125th Anniversary Expeditions
On our new series of expeditions celebrating National Geographic's 125th anniversary, you'll participate in ongoing research and conservation efforts with local scientists and a National Geographic grantee. Throughout the program, you'll work as a group using photography, film, and other storytelling tools to develop a compelling presentation that helps raise awareness about the conservation issues you have encountered, whether it's preserving Brazil's biodiversity, Belize's marine world, or Africa's big cats. Find out more about our three special 125th anniversary expeditions below.
Blanketed with thick jungle and edged by the largest barrier reef in the Western Hemisphere, Belize is a small country with extraordinary biodiversity and great natural beauty. Its rich marine life makes it a perfect laboratory for learning about our planet’s amazing ocean habitats and for exploring ways to preserve them for future generations. Join marine biologist Tierney Thys and Belize's top scientists and conservationists to conduct research on the barrier reef. Photograph underwater species, snorkel the famous Blue Hole, and learn about local ecotourism and conservation initiatives.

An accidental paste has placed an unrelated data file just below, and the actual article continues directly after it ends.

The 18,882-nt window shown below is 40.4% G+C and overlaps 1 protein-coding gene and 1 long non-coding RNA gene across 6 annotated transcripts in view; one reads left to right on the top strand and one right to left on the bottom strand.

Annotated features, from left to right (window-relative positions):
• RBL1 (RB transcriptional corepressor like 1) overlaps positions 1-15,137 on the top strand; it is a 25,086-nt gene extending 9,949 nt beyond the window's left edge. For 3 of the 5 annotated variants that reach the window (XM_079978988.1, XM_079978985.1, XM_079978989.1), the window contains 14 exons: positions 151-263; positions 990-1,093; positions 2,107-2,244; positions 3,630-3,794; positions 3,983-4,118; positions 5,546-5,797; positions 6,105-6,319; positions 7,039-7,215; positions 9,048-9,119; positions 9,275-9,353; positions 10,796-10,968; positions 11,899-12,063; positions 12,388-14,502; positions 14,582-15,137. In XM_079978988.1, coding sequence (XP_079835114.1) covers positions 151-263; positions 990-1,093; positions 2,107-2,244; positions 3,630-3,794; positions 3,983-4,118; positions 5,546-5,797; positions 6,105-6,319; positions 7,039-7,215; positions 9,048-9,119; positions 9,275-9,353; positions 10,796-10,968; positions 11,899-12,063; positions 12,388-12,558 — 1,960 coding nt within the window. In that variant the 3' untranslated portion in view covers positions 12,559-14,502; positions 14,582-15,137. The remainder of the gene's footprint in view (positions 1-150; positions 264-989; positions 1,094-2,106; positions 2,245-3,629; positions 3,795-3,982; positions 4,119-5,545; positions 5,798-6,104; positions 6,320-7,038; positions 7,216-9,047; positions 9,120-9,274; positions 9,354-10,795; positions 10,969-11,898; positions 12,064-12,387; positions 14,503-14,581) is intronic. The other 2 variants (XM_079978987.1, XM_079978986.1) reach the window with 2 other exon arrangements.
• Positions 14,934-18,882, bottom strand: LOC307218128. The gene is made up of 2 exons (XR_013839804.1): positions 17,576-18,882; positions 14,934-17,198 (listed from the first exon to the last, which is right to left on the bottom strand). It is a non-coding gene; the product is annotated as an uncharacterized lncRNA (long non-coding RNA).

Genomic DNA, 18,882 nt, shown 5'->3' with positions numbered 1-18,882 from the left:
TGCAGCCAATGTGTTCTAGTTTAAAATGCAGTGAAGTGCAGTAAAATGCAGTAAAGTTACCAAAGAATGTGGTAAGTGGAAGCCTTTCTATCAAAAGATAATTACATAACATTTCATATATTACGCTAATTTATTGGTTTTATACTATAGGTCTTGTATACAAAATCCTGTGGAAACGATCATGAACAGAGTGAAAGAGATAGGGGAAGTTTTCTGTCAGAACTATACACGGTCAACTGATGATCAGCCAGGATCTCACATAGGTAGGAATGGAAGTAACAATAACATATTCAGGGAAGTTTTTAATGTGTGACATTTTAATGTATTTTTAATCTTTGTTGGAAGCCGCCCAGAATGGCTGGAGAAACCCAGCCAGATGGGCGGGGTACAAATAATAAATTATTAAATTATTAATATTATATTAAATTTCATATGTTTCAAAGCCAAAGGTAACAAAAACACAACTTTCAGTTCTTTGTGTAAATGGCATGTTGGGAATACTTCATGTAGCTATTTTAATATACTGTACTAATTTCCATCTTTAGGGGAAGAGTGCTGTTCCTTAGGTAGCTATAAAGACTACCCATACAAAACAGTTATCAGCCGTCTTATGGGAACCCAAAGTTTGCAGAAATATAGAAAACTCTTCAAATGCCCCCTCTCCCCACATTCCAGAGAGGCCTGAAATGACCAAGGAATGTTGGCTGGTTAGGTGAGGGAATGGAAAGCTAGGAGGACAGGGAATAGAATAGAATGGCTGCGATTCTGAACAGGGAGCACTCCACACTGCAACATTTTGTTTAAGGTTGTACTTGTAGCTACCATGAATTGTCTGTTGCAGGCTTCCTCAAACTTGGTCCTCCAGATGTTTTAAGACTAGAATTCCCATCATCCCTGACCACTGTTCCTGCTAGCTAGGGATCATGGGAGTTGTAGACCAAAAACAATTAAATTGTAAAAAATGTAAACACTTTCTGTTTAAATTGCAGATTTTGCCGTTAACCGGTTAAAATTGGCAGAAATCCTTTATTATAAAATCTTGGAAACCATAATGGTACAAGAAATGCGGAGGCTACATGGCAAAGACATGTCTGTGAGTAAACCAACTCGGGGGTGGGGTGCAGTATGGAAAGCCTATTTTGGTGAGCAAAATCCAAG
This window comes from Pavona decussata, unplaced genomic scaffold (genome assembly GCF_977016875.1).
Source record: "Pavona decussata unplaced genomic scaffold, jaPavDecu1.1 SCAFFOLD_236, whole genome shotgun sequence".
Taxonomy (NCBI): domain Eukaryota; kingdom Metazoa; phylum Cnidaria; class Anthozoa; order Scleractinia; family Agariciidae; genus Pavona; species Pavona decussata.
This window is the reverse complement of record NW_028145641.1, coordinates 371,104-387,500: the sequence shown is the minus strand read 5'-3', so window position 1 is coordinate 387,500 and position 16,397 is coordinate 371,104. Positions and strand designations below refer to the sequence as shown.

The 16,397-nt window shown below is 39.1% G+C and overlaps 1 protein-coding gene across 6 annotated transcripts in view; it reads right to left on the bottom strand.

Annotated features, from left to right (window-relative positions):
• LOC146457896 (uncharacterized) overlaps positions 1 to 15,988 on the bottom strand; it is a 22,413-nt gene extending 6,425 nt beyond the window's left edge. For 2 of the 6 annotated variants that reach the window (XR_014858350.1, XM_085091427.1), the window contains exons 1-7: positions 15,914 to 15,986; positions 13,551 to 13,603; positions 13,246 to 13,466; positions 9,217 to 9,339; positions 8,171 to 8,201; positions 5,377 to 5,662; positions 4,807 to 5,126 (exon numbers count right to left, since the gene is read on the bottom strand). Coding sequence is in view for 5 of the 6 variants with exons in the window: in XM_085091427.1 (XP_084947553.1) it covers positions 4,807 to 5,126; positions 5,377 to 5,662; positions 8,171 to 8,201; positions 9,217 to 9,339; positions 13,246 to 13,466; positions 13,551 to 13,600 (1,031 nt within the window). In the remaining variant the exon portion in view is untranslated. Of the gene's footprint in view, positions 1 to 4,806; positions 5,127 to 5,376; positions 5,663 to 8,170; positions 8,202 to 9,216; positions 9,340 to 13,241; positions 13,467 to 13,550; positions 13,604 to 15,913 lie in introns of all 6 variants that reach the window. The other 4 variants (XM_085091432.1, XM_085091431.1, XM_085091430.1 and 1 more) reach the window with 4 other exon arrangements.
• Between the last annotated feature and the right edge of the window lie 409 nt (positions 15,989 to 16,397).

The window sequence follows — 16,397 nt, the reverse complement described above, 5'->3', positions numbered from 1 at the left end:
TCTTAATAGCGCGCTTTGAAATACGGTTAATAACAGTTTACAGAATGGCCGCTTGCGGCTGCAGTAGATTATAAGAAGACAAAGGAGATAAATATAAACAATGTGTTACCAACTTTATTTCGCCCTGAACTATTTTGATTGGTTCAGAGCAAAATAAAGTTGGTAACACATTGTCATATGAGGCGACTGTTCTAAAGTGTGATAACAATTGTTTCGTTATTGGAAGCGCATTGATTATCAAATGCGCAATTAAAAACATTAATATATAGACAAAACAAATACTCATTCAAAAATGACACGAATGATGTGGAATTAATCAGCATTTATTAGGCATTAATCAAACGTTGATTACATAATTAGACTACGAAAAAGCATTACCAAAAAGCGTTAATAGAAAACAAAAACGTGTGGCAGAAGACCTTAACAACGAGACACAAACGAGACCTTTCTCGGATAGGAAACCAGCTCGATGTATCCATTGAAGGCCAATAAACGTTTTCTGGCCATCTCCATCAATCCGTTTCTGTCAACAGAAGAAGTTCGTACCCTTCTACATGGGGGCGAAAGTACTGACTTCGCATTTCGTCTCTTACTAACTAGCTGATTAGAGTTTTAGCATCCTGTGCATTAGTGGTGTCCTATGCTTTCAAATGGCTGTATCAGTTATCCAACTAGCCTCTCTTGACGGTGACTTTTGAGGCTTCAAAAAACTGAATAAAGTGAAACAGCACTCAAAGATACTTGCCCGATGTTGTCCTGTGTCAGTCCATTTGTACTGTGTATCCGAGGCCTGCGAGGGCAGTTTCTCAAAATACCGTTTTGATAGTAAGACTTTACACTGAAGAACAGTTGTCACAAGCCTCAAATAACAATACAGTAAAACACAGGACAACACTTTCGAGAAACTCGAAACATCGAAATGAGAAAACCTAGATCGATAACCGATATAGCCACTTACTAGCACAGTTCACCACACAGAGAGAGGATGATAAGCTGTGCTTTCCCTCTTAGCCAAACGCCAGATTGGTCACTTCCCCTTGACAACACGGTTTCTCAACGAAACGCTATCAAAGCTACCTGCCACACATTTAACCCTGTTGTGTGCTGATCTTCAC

When it comes to natural resources, Brazil is full of superlatives. It is home to the largest rain forest in the world, one of the largest wetlands, the greatest number of species, and nearly 5,000 miles of coast. Delve into three distinct biodiversity hotspots: the Amazon rain forest, the Pantanal floodplains, and the Atlantic Forest. Encounter an incredible array of species as you explore by horseback, boat, and foot, learning the successes of and challenges to conservation efforts here. Then join scientists to work on the preservation of the golden lion tamarin in the jungles north of Rio.
The landscapes of Namibia are stunning, stark, and home to a wealth of desert-adapted wildlife that National Geographic scientists are hard at work protecting. Work with National Geographic grantees in the field on two important conservation projects that are part of the Society's Big Cats Initiative; and participate in rhino protection efforts. Along the way, encounter elephants, giraffes, and oryx on safari; go whale-watching on Walvis Bay; and climb the dunes of the Namib Desert, the oldest in the world.